First, 5 L of an aqueous solution of 0.05 mol/L ammonium nitrate+ammonia water and a pH10 was prepared. 1 kg of dried active alumina (made by WR Grace) was added to the solution, which was then stirred to fill the solution in the powder pores. After about 30 minutes, 1567 g of the above diluted basic titania sol was gradually added. The entire amount was added in approximately 5 minutes. Then, the solution continued to be stirred for 1 hour. This was filtered, rinsed once, then dried at 120° C. over night. Then, the result was calcined at 800° C. for 2 hours. From the weight after calcining, it could be confirmed that nearly the entire amount of titania sol was carried.

Note that, in the present example, basic titania sol was used, however, acidic titania sol may also be used. In such a case, it can be made basic by the following pretreatment. That is, 500 g of 10 wt % acidic titania sol is added to 800 ml of 0.3 mol/L ammonia water, the solution is adjusted to pH10 by ammonia water, and the result continues to be stirred for at least 2 h. After applying pretreatment in this way, the same treatment as the above basic sol is carried out.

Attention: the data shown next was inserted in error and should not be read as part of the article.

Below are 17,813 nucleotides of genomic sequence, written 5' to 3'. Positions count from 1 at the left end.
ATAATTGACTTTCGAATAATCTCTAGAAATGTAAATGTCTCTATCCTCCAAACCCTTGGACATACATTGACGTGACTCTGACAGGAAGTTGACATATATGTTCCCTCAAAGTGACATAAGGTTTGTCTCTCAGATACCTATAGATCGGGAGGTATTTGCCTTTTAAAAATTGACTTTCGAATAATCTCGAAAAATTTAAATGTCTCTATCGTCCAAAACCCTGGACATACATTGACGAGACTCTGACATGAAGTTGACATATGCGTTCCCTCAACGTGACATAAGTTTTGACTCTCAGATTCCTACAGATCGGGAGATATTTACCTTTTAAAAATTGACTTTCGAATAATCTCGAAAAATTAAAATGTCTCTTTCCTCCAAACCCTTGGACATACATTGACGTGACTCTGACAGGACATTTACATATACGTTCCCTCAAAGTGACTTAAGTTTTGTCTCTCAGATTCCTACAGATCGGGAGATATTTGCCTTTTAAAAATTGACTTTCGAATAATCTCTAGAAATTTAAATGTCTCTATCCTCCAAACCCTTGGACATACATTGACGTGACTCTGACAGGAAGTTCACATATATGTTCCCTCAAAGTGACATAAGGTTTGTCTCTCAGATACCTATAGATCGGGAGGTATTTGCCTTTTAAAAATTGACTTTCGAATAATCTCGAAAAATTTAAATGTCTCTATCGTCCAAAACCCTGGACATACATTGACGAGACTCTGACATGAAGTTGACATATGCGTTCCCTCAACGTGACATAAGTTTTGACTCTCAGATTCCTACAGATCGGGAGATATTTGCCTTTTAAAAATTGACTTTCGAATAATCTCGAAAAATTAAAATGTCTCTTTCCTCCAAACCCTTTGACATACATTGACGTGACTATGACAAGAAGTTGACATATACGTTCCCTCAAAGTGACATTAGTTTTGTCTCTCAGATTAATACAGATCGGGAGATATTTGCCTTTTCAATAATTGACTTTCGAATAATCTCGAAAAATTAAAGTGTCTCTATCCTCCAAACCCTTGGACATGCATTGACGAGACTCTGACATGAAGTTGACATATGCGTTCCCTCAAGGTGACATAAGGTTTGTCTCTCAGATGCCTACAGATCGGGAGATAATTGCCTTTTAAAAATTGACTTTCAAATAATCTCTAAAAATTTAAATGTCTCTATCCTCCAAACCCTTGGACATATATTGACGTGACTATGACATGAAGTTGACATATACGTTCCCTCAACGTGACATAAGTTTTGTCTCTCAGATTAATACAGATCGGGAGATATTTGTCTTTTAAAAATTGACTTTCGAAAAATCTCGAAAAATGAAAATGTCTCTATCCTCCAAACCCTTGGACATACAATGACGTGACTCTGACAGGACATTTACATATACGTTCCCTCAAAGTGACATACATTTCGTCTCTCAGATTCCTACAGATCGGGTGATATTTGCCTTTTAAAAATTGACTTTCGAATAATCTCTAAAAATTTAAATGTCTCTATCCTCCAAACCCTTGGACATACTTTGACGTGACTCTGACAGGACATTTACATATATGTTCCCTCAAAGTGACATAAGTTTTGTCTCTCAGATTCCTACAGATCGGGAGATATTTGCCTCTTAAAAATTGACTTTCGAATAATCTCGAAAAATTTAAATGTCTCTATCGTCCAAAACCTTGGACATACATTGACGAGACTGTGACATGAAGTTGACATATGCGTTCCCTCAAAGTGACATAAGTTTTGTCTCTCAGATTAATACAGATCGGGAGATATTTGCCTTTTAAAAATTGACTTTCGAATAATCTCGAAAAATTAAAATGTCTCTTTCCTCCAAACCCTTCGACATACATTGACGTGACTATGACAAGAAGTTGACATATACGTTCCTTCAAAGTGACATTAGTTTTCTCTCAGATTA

Comparative Example 1

Dried active alumina was added to distilled water and stirred, then the solution was filtered and the weight was measured to find the absorption rate. Next, a titanium isopropoxide ethanol solution prepared in advance was prepared. The dried alumina powder was made to absorb the titanium isopropoxide ethanol solution so that the concentration became Ti/Al=5/100 (atomic ratio) based on the absorption rate. Afterwards, the solution was filtered, dried at 80° C., then calcined at 800° C. for 2 hours.